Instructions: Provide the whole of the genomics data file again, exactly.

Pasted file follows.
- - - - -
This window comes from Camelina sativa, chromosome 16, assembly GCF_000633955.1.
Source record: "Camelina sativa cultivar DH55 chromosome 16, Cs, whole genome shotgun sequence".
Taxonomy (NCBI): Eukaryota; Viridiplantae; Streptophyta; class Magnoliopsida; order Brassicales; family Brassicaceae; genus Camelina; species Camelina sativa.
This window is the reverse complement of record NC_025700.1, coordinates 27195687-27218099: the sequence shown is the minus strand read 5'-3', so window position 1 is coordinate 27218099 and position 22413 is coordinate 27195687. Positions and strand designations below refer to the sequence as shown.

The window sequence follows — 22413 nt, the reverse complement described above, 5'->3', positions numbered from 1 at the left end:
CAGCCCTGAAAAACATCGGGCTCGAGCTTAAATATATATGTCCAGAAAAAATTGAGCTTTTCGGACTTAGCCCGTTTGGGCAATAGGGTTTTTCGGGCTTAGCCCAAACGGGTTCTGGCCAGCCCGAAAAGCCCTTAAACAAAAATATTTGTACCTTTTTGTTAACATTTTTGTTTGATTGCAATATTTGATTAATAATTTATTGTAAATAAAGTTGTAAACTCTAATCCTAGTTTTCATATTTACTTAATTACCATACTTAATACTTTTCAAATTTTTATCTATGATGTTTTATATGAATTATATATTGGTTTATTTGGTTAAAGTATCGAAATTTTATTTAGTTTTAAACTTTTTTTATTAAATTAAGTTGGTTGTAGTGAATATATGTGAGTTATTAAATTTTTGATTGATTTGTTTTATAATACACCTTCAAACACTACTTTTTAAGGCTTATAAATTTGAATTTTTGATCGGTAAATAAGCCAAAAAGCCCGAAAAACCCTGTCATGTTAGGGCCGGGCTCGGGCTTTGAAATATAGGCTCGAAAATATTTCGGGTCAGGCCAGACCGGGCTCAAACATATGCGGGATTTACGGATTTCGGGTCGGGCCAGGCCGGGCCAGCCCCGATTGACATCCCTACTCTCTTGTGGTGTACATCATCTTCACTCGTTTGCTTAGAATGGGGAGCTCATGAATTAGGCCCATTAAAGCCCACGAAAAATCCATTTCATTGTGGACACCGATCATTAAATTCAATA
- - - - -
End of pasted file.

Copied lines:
This window comes from Camelina sativa, chromosome 16, assembly GCF_000633955.1.
Source record: "Camelina sativa cultivar DH55 chromosome 16, Cs, whole genome shotgun sequence".
Taxonomy (NCBI): Eukaryota; Viridiplantae; Streptophyta; class Magnoliopsida; order Brassicales; family Brassicaceae; genus Camelina; species Camelina sativa.
This window is the reverse complement of record NC_025700.1, coordinates 27195687-27218099: the sequence shown is the minus strand read 5'-3', so window position 1 is coordinate 27218099 and position 22413 is coordinate 27195687. Positions and strand designations below refer to the sequence as shown.

The window sequence follows — 22413 nt, the reverse complement described above, 5'->3', positions numbered from 1 at the left end:
CAGCCCTGAAAAACATCGGGCTCGAGCTTAAATATATATGTCCAGAAAAAATTGAGCTTTTCGGACTTAGCCCGTTTGGGCAATAGGGTTTTTCGGGCTTAGCCCAAACGGGTTCTGGCCAGCCCGAAAAGCCCTTAAACAAAAATATTTGTACCTTTTTGTTAACATTTTTGTTTGATTGCAATATTTGATTAATAATTTATTGTAAATAAAGTTGTAAACTCTAATCCTAGTTTTCATATTTACTTAATTACCATACTTAATACTTTTCAAATTTTTATCTATGATGTTTTATATGAATTATATATTGGTTTATTTGGTTAAAGTATCGAAATTTTATTTAGTTTTAAACTTTTTTTATTAAATTAAGTTGGTTGTAGTGAATATATGTGAGTTATTAAATTTTTGATTGATTTGTTTTATAATACACCTTCAAACACTACTTTTTAAGGCTTATAAATTTGAATTTTTGATCGGTAAATAAGCCAAAAAGCCCGAAAAACCCTGTCATGTTAGGGCCGGGCTCGGGCTTTGAAATATAGGCTCGAAAATATTTCGGGTCAGGCCAGACCGGGCTCAAACATATGCGGGATTTACGGATTTCGGGTCGGGCCAGGCCGGGCCAGCCCCGATTGACATCCCTACTCTCTTGTGGTGTACATCATCTTCACTCGTTTGCTTAGAATGGGGAGCTCATGAATTAGGCCCATTAAAGCCCACGAAAAATCCATTTCATTGTGGACACCGATCATTAAATTCAATA